Temperature scales have two fixed, reproducible points with designated values—Celsius, Fahrenheit, and Kelvin. Scientists and engineers use the Kelvin Scale; minus 273ºC, or zero Kelvin, is the coldest possible temperature.
The speed of atoms and molecules increases with heat and decreases with cold; average kinetic energy determines temperature. Learn various planetary temperatures. Minus 273ºC is the coldest possible temperature.
See a bi-metal strip demonstration of expansion and contraction. Learn the Coefficient of Thermal Expansion for common materials and the equation to calculate changes in length. Reinforced concrete is integral to construction.
See a balloon demonstration of expansion and contraction; different gases expand and contract by the same amount as temperatures change. Lord Kelvin determines that minus 273ºC is the coldest possible temperature and creates the Kelvin Scale.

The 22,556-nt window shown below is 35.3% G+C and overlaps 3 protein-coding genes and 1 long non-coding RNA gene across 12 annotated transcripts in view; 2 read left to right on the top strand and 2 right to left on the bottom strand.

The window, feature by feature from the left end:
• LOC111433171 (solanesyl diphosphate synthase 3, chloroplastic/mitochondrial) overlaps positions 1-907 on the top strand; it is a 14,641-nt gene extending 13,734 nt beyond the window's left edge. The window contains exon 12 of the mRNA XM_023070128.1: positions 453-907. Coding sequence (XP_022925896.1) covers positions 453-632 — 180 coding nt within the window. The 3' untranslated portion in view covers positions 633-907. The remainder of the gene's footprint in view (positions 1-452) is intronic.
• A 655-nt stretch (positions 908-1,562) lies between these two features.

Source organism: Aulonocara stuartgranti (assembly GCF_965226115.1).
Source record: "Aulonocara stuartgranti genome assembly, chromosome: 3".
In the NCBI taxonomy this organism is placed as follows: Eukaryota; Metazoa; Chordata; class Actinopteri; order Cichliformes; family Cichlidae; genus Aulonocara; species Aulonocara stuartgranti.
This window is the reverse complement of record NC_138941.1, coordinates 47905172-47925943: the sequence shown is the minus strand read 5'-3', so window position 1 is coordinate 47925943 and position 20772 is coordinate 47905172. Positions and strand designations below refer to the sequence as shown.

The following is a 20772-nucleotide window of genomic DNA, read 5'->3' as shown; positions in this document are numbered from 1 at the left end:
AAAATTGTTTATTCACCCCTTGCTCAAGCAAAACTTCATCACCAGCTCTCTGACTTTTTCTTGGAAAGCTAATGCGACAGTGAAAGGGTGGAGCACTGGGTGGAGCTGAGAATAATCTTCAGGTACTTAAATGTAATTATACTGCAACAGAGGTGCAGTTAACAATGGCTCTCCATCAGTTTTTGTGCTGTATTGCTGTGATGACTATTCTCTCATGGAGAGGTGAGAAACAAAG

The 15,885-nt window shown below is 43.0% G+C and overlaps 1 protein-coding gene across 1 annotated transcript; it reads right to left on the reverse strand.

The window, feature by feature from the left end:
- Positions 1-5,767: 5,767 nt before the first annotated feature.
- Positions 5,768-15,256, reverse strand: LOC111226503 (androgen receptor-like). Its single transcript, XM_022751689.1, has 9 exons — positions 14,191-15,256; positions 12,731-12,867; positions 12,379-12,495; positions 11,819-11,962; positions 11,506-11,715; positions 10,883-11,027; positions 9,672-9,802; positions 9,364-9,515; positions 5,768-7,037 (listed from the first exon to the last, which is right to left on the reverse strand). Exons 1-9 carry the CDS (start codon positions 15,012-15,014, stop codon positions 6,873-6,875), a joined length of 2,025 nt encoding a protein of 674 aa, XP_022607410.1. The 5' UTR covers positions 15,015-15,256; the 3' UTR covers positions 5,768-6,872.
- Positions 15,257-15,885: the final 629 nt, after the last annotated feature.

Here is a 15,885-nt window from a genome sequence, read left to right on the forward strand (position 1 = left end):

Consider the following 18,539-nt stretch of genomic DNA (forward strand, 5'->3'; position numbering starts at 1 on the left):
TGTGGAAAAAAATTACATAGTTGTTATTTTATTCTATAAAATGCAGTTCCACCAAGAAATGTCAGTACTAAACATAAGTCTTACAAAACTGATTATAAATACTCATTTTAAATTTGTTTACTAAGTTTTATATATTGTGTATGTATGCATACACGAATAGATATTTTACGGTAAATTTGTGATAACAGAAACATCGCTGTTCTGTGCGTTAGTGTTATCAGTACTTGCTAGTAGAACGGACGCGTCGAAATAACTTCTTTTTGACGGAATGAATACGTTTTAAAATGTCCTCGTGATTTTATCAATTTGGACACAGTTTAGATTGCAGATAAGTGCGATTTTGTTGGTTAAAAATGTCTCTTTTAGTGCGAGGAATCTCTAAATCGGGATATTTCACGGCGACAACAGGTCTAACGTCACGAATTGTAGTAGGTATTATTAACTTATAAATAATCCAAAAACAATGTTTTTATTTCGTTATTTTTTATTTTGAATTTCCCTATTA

Kelvin allows scientists and engineers to apply mathematics to heat and temperature processes with more ease than other temperature scales. Briefly review content from previous episodes.
Credits: Shedding Light on Heat: Episode 4—The Kelvin Scale
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In this program, we look at the temperature scale that in many ways is superior to the Celsius and Fahrenheit scales. Zero on the Kelvin scale is equal to -273°C. And why is -273°C so special? Because that’s the coldest temperature you can get!
Length: 24 minutes
Copyright date: ©2019
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